Do you need to organize human resources? Are you trying to effectively assign employee tasks? From customer service to sanitation duties, managing and monitoring a project’s manpower takes a fair bit of work to get done. Therefore, to make it easier for you, it’d be wise to incorporate the help of a Gantt chart. With a Gantt chart, you’ll have a simple yet direct method of overseeing different cooperative timelines. So, consider downloading one of our professional Employee Gantt Chart Templates for your project staffing! Use our samples to create a work schedule in various file formats; printable in A4 and US letter sizes. Don’t delay--download now to put together a daily, monthly, or weekly schedule for employee activities!

How to Create an Employee Gantt Chart?

Whether you’re working on a recruitment process or employee scheduling, utilizing a Gantt chart is always a good idea. According to how puts it, a Gantt chart is a diagram that’s meant to work on various task schedules involved in a project, used in a wide array of fields and industries.

Also, if you’re not all that familiar with how to make or use a Gantt chart, we’ve prepared several tips (below) to help you out!

1. Prepare You Chart’s Data Table

There are two main parts that make up a Gantt chart--the first one to work on is the data table. Open a fresh document in your chosen editing application and insert a grid table; applications such as MS Excel, Google Sheets, etc enable you to do this. You should give your table 3 columns; however, for the rows, you’ll need as many as there are tasks in your project plus one extra. For example, if your project has 4 tasks, then give the table 5 rows.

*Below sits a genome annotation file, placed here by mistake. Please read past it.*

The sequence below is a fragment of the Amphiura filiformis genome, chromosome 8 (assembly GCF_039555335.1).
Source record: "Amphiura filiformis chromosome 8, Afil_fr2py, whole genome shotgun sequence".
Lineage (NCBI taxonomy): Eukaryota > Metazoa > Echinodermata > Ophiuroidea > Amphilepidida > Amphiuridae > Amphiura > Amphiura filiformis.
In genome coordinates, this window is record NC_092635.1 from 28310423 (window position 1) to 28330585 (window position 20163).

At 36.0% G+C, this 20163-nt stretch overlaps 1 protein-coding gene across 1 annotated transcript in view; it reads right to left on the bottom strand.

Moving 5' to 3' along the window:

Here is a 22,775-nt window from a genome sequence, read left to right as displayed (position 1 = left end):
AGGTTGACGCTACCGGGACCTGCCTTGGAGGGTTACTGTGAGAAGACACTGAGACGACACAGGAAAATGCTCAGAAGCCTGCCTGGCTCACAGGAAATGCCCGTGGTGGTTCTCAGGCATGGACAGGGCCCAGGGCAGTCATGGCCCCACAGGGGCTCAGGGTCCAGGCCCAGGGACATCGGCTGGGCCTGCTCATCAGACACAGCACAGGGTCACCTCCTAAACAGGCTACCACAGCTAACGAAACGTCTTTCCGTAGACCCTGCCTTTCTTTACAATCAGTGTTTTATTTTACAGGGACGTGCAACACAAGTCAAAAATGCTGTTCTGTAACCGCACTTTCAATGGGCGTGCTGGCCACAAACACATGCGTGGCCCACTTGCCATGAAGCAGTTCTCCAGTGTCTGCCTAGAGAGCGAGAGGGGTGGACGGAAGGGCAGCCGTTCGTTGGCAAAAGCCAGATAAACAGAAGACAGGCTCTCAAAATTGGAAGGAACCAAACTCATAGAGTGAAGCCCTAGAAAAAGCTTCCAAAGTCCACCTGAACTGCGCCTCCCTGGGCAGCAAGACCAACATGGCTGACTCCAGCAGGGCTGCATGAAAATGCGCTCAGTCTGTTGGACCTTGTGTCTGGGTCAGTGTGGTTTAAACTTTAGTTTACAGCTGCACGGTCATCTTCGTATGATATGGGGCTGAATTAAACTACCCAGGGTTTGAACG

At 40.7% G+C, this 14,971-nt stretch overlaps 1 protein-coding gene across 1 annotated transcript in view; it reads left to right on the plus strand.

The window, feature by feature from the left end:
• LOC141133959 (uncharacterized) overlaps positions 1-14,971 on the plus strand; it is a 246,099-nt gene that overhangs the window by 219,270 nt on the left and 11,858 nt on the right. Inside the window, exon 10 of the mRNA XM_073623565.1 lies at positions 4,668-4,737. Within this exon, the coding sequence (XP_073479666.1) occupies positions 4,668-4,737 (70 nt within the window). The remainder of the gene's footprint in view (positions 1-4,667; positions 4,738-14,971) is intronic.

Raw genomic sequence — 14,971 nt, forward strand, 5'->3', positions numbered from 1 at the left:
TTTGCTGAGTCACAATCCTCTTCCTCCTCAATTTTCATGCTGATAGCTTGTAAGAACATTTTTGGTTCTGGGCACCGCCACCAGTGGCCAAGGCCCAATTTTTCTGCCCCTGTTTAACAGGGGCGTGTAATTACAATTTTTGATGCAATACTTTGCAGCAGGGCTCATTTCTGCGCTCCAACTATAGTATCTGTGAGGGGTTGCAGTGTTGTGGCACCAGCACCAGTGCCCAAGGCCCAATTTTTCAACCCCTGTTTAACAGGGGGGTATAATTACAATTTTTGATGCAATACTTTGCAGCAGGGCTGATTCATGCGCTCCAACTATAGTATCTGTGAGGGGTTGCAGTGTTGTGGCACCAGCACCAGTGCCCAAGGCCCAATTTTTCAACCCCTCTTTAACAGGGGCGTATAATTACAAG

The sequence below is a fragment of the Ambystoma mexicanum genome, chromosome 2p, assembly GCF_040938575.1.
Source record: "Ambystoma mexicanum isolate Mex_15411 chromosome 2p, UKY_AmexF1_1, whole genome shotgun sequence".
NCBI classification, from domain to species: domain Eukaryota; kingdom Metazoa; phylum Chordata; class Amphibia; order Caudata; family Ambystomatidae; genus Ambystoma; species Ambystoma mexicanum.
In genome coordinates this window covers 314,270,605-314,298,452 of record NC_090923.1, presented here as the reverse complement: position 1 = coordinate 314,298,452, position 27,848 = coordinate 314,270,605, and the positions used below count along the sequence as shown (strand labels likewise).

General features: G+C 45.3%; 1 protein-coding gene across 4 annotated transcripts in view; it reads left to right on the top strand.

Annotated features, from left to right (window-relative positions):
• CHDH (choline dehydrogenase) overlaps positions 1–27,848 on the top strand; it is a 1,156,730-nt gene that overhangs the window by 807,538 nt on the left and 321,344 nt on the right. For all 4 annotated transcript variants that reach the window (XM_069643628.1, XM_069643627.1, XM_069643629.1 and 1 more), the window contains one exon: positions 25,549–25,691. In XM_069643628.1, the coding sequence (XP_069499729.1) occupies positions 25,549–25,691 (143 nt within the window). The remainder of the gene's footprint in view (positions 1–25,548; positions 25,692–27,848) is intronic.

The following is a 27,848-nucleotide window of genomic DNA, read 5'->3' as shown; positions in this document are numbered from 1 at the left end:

2. Prepare a Bar Chart

The other half of your document is the bar chart, which you’ll need another grid table for. The number of rows for your bar chart is also determined by how many tasks there are, like with the data table. In regards to the columns, the amount is based on how many total days you (and your team) have available to fulfill all your tasks; if you have 30 days, then give the bar chart table 30 columns. Also, add both an extra row and an extra column.

3. Label Your Categories

Now that your chart has both its main halves, go ahead and write down its contents. First, it’s time to put those extra rows and columns to use. In your data table, use its extra row to label each column in the top cells; name each as Task, Starting Day, and Expected Duration. For the bar chart, use the far-left column to label each row with a task, while the top row is for labeling each column with the corresponding day’s number.

4. Using Your Employee Gantt Chart

After labeling your Gantt chart, add the appropriate information under your data table’s columns/categories. To use your document, use each task’s data under Starting Day to fill in the corresponding cells in the bar chart; fill in more cells as days progress, which will create a growing bar shape in each row. Finally, remember to save your chart in an easily accessible folder for convenient updating.

If you’re looking for customizable employee-based charts for managing budgets, training programs, and more, then consider our Employee Gantt Chart Templates!

General FAQs

  • What defines a Gantt chart?

  • What does a Gantt chart measure?

  • How can a Gantt chart help with employee-based projects?

  • Who came up with the Gantt chart?

  • How many main sections make up a Gantt chart?

Read More